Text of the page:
Image Africans liberated from a slaving vessel, 1884

TLF ID M008723

This is a black-and-white engraving showing African men, women and children who had been captured to be sold as slaves and then liberated by the Royal Navy schooner HMS Undine in July 1883. It comes from the 7 June 1884 issue of the Graphic, an illustrated weekly newspaper published in London, and its caption reads 'THE AFRICAN SLAVE-TRADE - SLAVES TAKEN FROM A DHOW CAPTURED BY H.M.S. "UNDINE"'. The men, women and children are shown in the company of two British sailors.

Educational details

Educational value
  • This photograph is a useful source for the year 9 history depth study elective, Movement of peoples (1750-1901), which studies the influence of the industrial revolution on the movement of peoples throughout the world, including the transatlantic slave trade. While these Africans were being transported along the eastern coast of Africa as part of the Indian Ocean slave trade, the scene is highly evocative of the Atlantic trade.
  • Like almost all captured Africans, these men, women and children were being shipped to slave markets in conditions so appallingly overcrowded that large numbers died during each journey. An article accompanying the engraving in the Graphic said that there had been 120 captives in the slave dhow of 64 tons (58 tonnes). The slaves had been kidnapped and brought to the coast at Zanzibar to be transported to Asia.
  • Stamping out the Indian Ocean slave trade was the final step in Britain's transformation from the world's dominant slaving nation to an international anti-slavery enforcer. After the British Parliament outlawed the slave trade in 1807, it took nearly 60 years of diplomatic effort and naval patrolling to finally abolish the Atlantic trade. Then throughout the 1870s, 80s and 90s the British Navy turned its attention to the Indian Ocean trade, capturing around 1,000 dhows and liberating about 12,000 Africans.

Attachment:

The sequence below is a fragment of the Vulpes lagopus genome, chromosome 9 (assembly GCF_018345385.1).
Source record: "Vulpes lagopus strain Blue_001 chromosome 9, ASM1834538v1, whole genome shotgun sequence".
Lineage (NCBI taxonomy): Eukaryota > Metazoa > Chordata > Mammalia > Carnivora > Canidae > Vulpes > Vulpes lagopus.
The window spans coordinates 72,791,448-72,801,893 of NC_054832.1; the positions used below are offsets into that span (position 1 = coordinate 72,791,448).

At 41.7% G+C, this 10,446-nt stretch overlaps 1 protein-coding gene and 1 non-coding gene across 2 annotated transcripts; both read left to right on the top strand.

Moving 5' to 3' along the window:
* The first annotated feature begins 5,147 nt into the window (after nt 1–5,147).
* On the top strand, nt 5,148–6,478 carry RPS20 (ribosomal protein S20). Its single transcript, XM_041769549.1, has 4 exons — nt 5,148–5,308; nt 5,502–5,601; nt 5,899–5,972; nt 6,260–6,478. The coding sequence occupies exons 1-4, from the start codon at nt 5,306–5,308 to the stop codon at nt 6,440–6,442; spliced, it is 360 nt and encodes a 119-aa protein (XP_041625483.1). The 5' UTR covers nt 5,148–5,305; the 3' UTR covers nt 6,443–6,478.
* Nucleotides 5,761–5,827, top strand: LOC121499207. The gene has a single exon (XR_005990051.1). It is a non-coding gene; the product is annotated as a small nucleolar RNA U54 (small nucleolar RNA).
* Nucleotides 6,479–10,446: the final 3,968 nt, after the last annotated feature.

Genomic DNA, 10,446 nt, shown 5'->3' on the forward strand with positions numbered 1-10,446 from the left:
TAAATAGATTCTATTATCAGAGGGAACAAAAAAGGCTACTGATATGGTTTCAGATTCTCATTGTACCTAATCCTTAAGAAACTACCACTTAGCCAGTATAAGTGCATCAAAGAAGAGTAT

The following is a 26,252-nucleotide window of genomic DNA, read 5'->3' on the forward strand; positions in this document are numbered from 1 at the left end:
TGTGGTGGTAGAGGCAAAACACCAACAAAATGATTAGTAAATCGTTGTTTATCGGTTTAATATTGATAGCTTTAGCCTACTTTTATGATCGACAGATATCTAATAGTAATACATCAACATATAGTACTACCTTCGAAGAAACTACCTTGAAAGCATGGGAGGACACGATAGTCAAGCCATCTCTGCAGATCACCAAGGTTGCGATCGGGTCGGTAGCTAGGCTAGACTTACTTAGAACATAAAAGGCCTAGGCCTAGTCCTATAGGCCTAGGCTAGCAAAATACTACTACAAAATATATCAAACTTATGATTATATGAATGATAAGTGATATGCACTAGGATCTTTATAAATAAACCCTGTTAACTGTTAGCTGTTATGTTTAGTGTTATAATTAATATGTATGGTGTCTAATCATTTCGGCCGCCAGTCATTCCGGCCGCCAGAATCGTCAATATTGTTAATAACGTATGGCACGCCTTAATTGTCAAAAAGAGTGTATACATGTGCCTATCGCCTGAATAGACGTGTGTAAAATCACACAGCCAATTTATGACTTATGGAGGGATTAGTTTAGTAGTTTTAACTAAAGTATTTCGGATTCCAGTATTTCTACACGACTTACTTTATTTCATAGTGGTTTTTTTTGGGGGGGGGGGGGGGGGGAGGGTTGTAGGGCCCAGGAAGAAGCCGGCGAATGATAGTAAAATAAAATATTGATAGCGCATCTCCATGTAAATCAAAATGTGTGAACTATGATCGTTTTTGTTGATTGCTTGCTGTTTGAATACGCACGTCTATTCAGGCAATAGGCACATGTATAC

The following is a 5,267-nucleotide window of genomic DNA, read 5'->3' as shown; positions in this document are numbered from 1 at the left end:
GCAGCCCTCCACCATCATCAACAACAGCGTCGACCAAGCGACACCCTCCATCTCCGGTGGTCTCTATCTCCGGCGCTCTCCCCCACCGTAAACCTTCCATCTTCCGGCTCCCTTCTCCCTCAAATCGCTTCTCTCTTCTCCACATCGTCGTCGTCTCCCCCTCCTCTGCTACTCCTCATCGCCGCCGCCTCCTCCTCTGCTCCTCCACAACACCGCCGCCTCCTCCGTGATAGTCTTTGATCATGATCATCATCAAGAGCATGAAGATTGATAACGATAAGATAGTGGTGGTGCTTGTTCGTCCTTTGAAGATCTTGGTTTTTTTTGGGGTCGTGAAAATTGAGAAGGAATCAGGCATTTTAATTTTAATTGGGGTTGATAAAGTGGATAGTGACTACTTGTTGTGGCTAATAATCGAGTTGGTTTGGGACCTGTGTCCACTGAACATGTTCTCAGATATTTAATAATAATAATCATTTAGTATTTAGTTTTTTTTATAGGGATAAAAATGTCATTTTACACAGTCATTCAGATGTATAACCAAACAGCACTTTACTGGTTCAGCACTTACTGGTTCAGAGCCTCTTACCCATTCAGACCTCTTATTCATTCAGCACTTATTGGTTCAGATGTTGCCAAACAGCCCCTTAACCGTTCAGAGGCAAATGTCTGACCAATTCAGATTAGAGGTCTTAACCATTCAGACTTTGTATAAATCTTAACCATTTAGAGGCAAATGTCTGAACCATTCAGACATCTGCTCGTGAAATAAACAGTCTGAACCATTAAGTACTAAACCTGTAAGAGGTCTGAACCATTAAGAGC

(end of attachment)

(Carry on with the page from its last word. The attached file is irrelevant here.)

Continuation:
Learning area
  • History
  • Studies of society and environment

Other details

  • Contributor
  • Name: The Library of Congress
  • Organization: The Library of Congress
  • Description: content provider
  • Address: UNITED STATES
  • URL:
  • Publisher
  • Name: Education Services Australia Ltd
  • Organization: Education Services Australia Ltd
  • Description: Publisher
  • Address: VIC, AUSTRALIA
  • URL:
  • Resource metadata contributed by
  • Name: Education Services Australia Ltd
  • Organisation: Education Services Australia Ltd
  • Address: AUSTRALIA
  • URL:
Access profile
  • Generic
Learning Resource Type
  • Image
  • © Commonwealth of Australia, 2011, except where indicated otherwise. You may copy, communicate and modify this material for non-commercial educational purposes provided you retain all acknowledgements associated with the material.